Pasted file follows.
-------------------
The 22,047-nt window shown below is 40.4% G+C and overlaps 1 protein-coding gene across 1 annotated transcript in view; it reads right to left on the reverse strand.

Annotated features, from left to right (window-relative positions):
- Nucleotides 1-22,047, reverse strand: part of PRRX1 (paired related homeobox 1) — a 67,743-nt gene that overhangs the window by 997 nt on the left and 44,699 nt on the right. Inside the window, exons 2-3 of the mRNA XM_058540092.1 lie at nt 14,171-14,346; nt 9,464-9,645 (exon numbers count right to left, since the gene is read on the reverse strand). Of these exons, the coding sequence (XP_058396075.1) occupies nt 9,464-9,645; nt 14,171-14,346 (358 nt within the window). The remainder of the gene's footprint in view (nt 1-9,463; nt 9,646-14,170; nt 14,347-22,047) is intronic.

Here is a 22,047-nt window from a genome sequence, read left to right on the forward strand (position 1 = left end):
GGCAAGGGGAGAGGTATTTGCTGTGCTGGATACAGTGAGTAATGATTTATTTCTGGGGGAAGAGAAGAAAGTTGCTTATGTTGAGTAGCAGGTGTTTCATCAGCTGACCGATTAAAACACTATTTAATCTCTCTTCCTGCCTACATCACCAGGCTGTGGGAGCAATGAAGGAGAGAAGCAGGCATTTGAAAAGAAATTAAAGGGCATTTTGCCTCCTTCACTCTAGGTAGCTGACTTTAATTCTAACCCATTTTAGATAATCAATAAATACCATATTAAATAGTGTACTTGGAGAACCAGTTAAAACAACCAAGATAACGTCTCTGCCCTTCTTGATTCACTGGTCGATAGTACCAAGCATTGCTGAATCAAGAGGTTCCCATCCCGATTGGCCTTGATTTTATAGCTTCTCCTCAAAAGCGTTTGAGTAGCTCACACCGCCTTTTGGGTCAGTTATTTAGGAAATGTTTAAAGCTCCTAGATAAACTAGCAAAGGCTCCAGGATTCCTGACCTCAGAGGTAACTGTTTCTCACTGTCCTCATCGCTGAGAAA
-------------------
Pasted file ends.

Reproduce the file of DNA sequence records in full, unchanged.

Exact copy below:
The 22,047-nt window shown below is 40.4% G+C and overlaps 1 protein-coding gene across 1 annotated transcript in view; it reads right to left on the reverse strand.

Annotated features, from left to right (window-relative positions):
- Nucleotides 1-22,047, reverse strand: part of PRRX1 (paired related homeobox 1) — a 67,743-nt gene that overhangs the window by 997 nt on the left and 44,699 nt on the right. Inside the window, exons 2-3 of the mRNA XM_058540092.1 lie at nt 14,171-14,346; nt 9,464-9,645 (exon numbers count right to left, since the gene is read on the reverse strand). Of these exons, the coding sequence (XP_058396075.1) occupies nt 9,464-9,645; nt 14,171-14,346 (358 nt within the window). The remainder of the gene's footprint in view (nt 1-9,463; nt 9,646-14,170; nt 14,347-22,047) is intronic.

Here is a 22,047-nt window from a genome sequence, read left to right on the forward strand (position 1 = left end):
GGCAAGGGGAGAGGTATTTGCTGTGCTGGATACAGTGAGTAATGATTTATTTCTGGGGGAAGAGAAGAAAGTTGCTTATGTTGAGTAGCAGGTGTTTCATCAGCTGACCGATTAAAACACTATTTAATCTCTCTTCCTGCCTACATCACCAGGCTGTGGGAGCAATGAAGGAGAGAAGCAGGCATTTGAAAAGAAATTAAAGGGCATTTTGCCTCCTTCACTCTAGGTAGCTGACTTTAATTCTAACCCATTTTAGATAATCAATAAATACCATATTAAATAGTGTACTTGGAGAACCAGTTAAAACAACCAAGATAACGTCTCTGCCCTTCTTGATTCACTGGTCGATAGTACCAAGCATTGCTGAATCAAGAGGTTCCCATCCCGATTGGCCTTGATTTTATAGCTTCTCCTCAAAAGCGTTTGAGTAGCTCACACCGCCTTTTGGGTCAGTTATTTAGGAAATGTTTAAAGCTCCTAGATAAACTAGCAAAGGCTCCAGGATTCCTGACCTCAGAGGTAACTGTTTCTCACTGTCCTCATCGCTGAGAAA